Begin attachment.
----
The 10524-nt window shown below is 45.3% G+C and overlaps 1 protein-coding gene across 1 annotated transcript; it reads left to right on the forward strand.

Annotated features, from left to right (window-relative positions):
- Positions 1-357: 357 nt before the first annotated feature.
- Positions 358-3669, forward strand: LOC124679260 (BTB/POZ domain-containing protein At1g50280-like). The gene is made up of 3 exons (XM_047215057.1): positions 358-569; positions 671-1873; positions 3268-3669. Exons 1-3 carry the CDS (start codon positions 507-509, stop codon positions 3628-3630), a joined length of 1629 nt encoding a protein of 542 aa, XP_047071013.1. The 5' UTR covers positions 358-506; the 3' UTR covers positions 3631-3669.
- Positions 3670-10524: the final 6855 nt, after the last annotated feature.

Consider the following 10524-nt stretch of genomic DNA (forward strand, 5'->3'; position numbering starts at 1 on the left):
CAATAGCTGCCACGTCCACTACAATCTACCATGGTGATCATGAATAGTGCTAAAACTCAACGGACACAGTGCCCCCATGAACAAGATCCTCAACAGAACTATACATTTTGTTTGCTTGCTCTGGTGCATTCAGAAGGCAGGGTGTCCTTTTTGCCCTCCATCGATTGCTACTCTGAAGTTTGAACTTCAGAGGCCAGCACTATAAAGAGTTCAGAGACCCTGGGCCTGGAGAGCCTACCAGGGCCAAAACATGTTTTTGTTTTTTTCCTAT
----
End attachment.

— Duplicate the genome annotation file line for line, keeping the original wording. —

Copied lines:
The 10524-nt window shown below is 45.3% G+C and overlaps 1 protein-coding gene across 1 annotated transcript; it reads left to right on the forward strand.

Annotated features, from left to right (window-relative positions):
- Positions 1-357: 357 nt before the first annotated feature.
- Positions 358-3669, forward strand: LOC124679260 (BTB/POZ domain-containing protein At1g50280-like). The gene is made up of 3 exons (XM_047215057.1): positions 358-569; positions 671-1873; positions 3268-3669. Exons 1-3 carry the CDS (start codon positions 507-509, stop codon positions 3628-3630), a joined length of 1629 nt encoding a protein of 542 aa, XP_047071013.1. The 5' UTR covers positions 358-506; the 3' UTR covers positions 3631-3669.
- Positions 3670-10524: the final 6855 nt, after the last annotated feature.

Consider the following 10524-nt stretch of genomic DNA (forward strand, 5'->3'; position numbering starts at 1 on the left):
CAATAGCTGCCACGTCCACTACAATCTACCATGGTGATCATGAATAGTGCTAAAACTCAACGGACACAGTGCCCCCATGAACAAGATCCTCAACAGAACTATACATTTTGTTTGCTTGCTCTGGTGCATTCAGAAGGCAGGGTGTCCTTTTTGCCCTCCATCGATTGCTACTCTGAAGTTTGAACTTCAGAGGCCAGCACTATAAAGAGTTCAGAGACCCTGGGCCTGGAGAGCCTACCAGGGCCAAAACATGTTTTTGTTTTTTTCCTAT